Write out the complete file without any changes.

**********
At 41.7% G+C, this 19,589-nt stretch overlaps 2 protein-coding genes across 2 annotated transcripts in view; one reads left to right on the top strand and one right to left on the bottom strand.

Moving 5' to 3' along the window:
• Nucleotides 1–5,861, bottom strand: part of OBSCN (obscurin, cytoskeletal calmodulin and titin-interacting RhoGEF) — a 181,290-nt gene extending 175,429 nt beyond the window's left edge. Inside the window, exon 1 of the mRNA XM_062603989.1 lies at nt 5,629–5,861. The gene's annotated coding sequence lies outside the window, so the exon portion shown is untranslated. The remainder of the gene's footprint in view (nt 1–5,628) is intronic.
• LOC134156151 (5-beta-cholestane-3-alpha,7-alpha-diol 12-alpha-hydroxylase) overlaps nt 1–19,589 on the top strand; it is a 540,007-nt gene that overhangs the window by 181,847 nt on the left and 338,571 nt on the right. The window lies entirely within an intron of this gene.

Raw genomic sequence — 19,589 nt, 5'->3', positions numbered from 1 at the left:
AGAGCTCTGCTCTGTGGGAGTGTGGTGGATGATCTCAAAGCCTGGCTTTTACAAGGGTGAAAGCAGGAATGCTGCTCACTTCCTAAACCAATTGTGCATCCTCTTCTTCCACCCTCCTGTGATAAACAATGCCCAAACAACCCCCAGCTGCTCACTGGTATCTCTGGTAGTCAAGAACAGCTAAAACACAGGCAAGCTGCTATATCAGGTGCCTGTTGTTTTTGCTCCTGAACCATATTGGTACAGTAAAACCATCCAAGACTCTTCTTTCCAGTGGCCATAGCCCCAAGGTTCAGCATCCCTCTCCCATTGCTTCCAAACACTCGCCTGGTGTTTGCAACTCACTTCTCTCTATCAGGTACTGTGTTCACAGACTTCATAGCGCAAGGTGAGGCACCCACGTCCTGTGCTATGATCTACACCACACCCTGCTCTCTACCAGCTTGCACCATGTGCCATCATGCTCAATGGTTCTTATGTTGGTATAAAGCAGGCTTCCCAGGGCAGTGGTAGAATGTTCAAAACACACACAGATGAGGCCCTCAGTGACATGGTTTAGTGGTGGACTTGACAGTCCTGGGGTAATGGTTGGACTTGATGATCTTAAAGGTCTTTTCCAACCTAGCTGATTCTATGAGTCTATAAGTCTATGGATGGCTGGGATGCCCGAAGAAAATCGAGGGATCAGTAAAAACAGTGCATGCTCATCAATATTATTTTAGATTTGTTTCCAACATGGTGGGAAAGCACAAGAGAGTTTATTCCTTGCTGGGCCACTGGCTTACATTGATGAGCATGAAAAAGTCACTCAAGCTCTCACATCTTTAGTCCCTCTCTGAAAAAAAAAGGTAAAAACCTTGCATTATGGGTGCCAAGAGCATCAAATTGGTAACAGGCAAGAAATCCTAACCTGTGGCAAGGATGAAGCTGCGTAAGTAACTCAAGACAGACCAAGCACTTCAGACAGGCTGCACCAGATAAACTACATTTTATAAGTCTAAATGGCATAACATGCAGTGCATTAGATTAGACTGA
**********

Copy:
At 41.7% G+C, this 19,589-nt stretch overlaps 2 protein-coding genes across 2 annotated transcripts in view; one reads left to right on the top strand and one right to left on the bottom strand.

Moving 5' to 3' along the window:
• Nucleotides 1–5,861, bottom strand: part of OBSCN (obscurin, cytoskeletal calmodulin and titin-interacting RhoGEF) — a 181,290-nt gene extending 175,429 nt beyond the window's left edge. Inside the window, exon 1 of the mRNA XM_062603989.1 lies at nt 5,629–5,861. The gene's annotated coding sequence lies outside the window, so the exon portion shown is untranslated. The remainder of the gene's footprint in view (nt 1–5,628) is intronic.
• LOC134156151 (5-beta-cholestane-3-alpha,7-alpha-diol 12-alpha-hydroxylase) overlaps nt 1–19,589 on the top strand; it is a 540,007-nt gene that overhangs the window by 181,847 nt on the left and 338,571 nt on the right. The window lies entirely within an intron of this gene.

Raw genomic sequence — 19,589 nt, 5'->3', positions numbered from 1 at the left:
AGAGCTCTGCTCTGTGGGAGTGTGGTGGATGATCTCAAAGCCTGGCTTTTACAAGGGTGAAAGCAGGAATGCTGCTCACTTCCTAAACCAATTGTGCATCCTCTTCTTCCACCCTCCTGTGATAAACAATGCCCAAACAACCCCCAGCTGCTCACTGGTATCTCTGGTAGTCAAGAACAGCTAAAACACAGGCAAGCTGCTATATCAGGTGCCTGTTGTTTTTGCTCCTGAACCATATTGGTACAGTAAAACCATCCAAGACTCTTCTTTCCAGTGGCCATAGCCCCAAGGTTCAGCATCCCTCTCCCATTGCTTCCAAACACTCGCCTGGTGTTTGCAACTCACTTCTCTCTATCAGGTACTGTGTTCACAGACTTCATAGCGCAAGGTGAGGCACCCACGTCCTGTGCTATGATCTACACCACACCCTGCTCTCTACCAGCTTGCACCATGTGCCATCATGCTCAATGGTTCTTATGTTGGTATAAAGCAGGCTTCCCAGGGCAGTGGTAGAATGTTCAAAACACACACAGATGAGGCCCTCAGTGACATGGTTTAGTGGTGGACTTGACAGTCCTGGGGTAATGGTTGGACTTGATGATCTTAAAGGTCTTTTCCAACCTAGCTGATTCTATGAGTCTATAAGTCTATGGATGGCTGGGATGCCCGAAGAAAATCGAGGGATCAGTAAAAACAGTGCATGCTCATCAATATTATTTTAGATTTGTTTCCAACATGGTGGGAAAGCACAAGAGAGTTTATTCCTTGCTGGGCCACTGGCTTACATTGATGAGCATGAAAAAGTCACTCAAGCTCTCACATCTTTAGTCCCTCTCTGAAAAAAAAAGGTAAAAACCTTGCATTATGGGTGCCAAGAGCATCAAATTGGTAACAGGCAAGAAATCCTAACCTGTGGCAAGGATGAAGCTGCGTAAGTAACTCAAGACAGACCAAGCACTTCAGACAGGCTGCACCAGATAAACTACATTTTATAAGTCTAAATGGCATAACATGCAGTGCATTAGATTAGACTGA